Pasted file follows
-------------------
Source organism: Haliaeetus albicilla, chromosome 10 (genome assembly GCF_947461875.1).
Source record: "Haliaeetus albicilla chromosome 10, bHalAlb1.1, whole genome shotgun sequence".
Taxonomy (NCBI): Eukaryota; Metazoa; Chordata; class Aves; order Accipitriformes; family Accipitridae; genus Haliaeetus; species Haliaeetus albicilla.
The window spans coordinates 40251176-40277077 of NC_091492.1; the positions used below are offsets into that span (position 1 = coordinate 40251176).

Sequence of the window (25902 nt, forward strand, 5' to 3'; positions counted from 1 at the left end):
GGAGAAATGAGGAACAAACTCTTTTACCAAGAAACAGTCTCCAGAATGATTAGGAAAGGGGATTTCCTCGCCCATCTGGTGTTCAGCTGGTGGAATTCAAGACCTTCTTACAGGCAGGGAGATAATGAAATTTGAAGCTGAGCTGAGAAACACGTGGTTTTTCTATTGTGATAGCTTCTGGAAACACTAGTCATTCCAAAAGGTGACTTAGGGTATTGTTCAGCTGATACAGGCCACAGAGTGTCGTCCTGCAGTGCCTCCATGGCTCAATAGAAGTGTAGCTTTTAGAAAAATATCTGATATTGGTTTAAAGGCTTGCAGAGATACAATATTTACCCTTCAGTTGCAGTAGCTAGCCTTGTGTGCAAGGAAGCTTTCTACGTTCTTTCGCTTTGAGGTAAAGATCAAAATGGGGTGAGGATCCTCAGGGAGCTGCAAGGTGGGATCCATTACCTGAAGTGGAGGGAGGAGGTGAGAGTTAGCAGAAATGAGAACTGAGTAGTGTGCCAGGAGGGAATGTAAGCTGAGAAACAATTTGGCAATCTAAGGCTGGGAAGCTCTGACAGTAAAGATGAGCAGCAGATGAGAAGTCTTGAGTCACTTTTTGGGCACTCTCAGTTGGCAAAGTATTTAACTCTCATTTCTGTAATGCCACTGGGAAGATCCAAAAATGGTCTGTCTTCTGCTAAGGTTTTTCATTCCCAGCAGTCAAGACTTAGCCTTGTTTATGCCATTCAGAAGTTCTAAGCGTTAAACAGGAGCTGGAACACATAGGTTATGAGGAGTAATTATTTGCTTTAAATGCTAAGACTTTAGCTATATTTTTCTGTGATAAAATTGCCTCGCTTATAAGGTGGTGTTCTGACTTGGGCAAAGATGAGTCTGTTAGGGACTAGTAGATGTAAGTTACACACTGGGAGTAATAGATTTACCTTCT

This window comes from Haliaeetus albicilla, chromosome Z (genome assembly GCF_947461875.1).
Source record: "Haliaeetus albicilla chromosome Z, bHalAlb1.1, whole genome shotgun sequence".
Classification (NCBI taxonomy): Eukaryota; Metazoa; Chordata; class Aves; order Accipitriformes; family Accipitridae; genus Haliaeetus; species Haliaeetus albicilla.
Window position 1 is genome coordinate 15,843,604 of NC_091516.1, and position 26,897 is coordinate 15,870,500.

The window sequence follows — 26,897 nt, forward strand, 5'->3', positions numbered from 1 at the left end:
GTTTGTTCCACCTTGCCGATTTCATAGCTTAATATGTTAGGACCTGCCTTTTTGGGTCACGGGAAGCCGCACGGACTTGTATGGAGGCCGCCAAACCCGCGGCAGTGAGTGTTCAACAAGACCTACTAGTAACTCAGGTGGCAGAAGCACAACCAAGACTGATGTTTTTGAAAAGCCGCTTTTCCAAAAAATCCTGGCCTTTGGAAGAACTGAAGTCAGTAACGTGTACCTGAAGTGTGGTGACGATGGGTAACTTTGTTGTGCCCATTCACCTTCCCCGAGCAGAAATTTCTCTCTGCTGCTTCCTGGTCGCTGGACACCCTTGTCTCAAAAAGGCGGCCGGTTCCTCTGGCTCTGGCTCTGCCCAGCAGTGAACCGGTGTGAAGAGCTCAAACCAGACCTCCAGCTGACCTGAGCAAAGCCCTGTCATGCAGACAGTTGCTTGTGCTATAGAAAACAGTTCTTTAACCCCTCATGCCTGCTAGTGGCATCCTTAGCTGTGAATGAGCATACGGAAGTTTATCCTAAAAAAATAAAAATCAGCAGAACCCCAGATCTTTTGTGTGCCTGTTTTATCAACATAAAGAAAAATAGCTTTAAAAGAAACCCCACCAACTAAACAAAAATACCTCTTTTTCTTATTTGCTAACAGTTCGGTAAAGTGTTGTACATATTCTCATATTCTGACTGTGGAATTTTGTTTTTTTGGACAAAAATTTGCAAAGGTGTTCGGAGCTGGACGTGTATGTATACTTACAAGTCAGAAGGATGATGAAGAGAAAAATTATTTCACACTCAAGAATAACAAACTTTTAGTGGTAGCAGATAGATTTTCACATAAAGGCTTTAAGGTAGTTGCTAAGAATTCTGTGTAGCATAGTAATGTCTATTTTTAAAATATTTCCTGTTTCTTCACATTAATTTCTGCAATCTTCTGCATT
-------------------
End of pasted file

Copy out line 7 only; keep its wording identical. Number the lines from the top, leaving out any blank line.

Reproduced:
This window comes from Haliaeetus albicilla, chromosome Z (genome assembly GCF_947461875.1).